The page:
Form is not a word that had been used in positive sentences this season on Merseyside and Tottenham are on a roll, firm in defence and not shy of goals. It is this form that Spurs will be hoping to maintain to ensure they are ready for the rearranged clash. The Anfield game could well be rescheduled in a couple of weeks, leaving Harry Redknapp’s side playing twice a week, several weeks in a row. Much like the festive period, playing games in quick succession can go either for or against you. If you are playing well and winning then the next game cannot come quick enough. If you get on a losing streak, then confidence can suffer.
Fixture congestion is something Tottenham know all about having gone far in the UEFA Cup and all the way in the Carling Cup in the last couple of seasons. Redknapp is hoping that this season his team will benefit from the regular games and has admitted that he is coming to a make or break part of the campaign. Successful clubs have to cope with fighting on several fronts and this is where Spurs want to be year in, year out. The next two and a half months deliver a string of games that look winnable for the team. White Hart Lane has been a happy hunting ground for Spurs this season, with 21 points taken out of a possible 30. Aston Villa’s visit is the toughest on paper and a must win match if a top four spot is to be achieved. Villa aside, the homes games with Hull, Fulham, Blackburn and Portsmouth should yield positive results, while Everton are an improving but beatable side. Away from home, the opposition are a mixed bag with the likes of Wolves and Wigan not in the same class as Manchester City. Even City should not unduly worry Redknapp as his team were far superior when they met before Christmas at the Lane.
April will be the real test that determines how close they are to realising their ambition. After a tricky away trip to the Stadium of Light to meet Sunderland, the next three games are against the teams who are almost certain to finish in the top three. Home advantage will only go so far in helping Spurs claim wins against Arsenal and Chelsea, and recent records against both are poor. They then have to travel to a ground where they have not won since 1989 – Old Trafford. The Gunners, the Blues and the Red Devils will all hope to still be in the title race by the time these matches come around and will not ease off for 90 minutes with silverware in the balance. Tottenham’s best hope of a decent return from this triple header is if the three big boys are still involved in the business end of the Champions League and struggle to manage squad rotation.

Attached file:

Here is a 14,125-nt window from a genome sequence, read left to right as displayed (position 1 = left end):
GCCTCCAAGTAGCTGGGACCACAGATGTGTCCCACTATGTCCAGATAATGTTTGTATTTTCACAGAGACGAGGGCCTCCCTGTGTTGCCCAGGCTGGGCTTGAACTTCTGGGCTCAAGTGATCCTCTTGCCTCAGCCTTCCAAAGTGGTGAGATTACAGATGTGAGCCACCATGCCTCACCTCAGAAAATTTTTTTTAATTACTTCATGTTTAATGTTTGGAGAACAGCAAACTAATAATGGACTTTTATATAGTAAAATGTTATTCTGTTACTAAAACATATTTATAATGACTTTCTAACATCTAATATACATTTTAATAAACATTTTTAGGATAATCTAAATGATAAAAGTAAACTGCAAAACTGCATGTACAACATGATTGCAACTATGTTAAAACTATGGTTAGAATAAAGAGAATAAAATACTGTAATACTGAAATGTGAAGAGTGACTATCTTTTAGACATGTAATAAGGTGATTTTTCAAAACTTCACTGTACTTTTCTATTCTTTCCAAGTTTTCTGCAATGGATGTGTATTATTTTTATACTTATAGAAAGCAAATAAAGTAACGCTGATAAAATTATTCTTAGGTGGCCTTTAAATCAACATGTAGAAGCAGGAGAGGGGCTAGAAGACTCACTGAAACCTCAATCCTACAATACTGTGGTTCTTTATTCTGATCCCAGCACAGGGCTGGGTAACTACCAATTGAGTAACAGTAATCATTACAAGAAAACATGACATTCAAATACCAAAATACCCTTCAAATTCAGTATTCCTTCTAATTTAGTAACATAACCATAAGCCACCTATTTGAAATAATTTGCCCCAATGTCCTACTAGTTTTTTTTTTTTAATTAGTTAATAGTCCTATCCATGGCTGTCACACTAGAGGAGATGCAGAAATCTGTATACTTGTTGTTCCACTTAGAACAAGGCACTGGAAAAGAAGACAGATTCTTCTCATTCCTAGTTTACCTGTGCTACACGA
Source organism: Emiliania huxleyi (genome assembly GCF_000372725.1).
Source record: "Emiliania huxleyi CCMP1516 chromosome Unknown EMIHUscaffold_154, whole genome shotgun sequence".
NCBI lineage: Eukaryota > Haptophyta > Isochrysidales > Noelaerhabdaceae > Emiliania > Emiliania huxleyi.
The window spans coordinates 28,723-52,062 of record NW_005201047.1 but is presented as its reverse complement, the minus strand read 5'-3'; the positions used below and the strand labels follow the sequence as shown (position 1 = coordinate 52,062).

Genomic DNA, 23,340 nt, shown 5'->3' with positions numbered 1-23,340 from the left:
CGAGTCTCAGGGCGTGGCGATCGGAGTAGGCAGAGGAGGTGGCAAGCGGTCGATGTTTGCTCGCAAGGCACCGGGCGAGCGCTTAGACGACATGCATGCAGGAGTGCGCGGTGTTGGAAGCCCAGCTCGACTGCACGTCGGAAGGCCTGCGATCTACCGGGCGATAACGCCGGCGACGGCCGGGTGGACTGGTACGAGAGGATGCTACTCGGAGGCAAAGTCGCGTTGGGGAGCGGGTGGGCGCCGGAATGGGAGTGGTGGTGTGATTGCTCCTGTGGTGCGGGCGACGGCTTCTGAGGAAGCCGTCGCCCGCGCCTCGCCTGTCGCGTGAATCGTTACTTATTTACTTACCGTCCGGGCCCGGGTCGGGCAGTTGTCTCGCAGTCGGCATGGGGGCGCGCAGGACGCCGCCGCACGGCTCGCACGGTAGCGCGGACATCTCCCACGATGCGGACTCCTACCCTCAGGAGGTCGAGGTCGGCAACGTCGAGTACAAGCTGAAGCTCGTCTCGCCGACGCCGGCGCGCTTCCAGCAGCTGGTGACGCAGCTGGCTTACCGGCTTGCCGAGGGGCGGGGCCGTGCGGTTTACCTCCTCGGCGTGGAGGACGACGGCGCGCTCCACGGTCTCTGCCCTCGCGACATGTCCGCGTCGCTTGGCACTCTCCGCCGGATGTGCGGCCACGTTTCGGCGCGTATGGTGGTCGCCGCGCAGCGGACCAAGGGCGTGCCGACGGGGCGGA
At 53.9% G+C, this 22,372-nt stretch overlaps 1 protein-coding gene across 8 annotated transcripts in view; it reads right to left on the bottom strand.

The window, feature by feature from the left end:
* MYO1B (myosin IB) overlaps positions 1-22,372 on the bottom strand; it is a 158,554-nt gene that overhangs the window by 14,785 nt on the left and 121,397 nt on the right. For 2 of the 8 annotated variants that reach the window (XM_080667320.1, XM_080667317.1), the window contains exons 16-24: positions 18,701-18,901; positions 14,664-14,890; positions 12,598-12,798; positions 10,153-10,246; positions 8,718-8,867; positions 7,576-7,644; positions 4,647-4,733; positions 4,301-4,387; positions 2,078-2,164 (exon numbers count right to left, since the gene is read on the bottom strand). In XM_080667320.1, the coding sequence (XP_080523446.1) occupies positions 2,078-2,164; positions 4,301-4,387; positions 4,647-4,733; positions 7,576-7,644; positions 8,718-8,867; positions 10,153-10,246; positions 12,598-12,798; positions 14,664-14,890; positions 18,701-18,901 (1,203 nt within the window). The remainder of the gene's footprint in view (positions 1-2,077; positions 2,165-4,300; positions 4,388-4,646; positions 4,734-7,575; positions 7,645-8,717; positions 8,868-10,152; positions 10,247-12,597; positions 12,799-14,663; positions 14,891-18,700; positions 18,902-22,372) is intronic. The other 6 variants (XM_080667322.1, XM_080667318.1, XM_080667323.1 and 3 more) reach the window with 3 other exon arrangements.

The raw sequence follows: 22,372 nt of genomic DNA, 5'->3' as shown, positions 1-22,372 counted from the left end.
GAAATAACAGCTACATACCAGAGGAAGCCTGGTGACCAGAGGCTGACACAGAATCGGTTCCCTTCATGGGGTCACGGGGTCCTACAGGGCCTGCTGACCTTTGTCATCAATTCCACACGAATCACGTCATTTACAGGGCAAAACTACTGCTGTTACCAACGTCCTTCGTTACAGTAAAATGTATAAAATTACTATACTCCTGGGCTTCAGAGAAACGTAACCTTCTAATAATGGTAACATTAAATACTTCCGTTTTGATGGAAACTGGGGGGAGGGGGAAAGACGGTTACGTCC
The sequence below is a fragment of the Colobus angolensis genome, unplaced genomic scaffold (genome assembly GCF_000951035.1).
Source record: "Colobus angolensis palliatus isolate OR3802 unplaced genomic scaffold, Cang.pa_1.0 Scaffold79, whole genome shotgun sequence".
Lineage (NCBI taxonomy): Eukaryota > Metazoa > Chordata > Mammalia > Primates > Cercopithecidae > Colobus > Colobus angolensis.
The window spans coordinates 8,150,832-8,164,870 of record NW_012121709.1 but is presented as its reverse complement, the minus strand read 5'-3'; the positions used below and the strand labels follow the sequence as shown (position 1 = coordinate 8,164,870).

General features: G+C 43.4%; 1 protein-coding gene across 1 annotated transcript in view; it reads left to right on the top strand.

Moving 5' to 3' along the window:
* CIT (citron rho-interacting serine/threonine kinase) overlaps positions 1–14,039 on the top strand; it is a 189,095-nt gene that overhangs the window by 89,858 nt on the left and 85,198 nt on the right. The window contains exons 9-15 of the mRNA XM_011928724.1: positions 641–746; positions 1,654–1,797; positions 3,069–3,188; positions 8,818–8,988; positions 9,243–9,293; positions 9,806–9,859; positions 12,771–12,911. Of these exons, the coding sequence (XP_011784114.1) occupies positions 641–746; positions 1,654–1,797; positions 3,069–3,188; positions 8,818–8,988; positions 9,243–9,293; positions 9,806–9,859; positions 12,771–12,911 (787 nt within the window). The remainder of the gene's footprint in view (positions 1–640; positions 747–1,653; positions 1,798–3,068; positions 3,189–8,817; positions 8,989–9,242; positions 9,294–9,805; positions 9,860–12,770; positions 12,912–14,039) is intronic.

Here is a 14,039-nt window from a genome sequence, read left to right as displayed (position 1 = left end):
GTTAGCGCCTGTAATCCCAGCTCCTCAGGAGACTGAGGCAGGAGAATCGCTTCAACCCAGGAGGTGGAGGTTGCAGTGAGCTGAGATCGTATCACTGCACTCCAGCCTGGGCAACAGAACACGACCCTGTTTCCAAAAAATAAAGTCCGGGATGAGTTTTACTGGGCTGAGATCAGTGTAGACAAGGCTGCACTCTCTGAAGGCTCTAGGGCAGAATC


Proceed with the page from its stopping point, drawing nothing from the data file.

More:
Throughout these games, the strong squad at Redknapp’s disposal will be very handy. Croatian midfielder Niko Kranjcar has even dared to suggest that Spurs have the strongest squad in the Premier League. It is an interesting claim and one that is not totally unfounded. It is probable that few Tottenham players would be certain starters at United, Chelsea or Arsenal. Many would be good squad members but the likes of Wayne Rooney, Cesc Fabregas and Didier Drogba are of the highest quality. At the same time, one can argue that the fringe players at the Lane are closer in ability to the starting players than those at the three leaders. The likes of Robbie Keane and Matt Dawson can replace Jermain Defoe and Ledley King without a massive drop in quality, yet United struggle without Nemanja Vidic and Arsenal are clearly missing Robin van Persie. Chelsea have a bit more strength in depth but with several players at the African Cup of Nations, certain frailties – a lack of quality strikers for example – are exposed.
Only eleven players can be fielded at any one time and if the top clubs can keep key players fit then it will be tough for even a team of Tottenham’s quality to challenge for the title. Fourth place and a ticket to the 2010/11 Champions League is a much safer bet and members of Spurs’ impressive squad will all have a major part to play.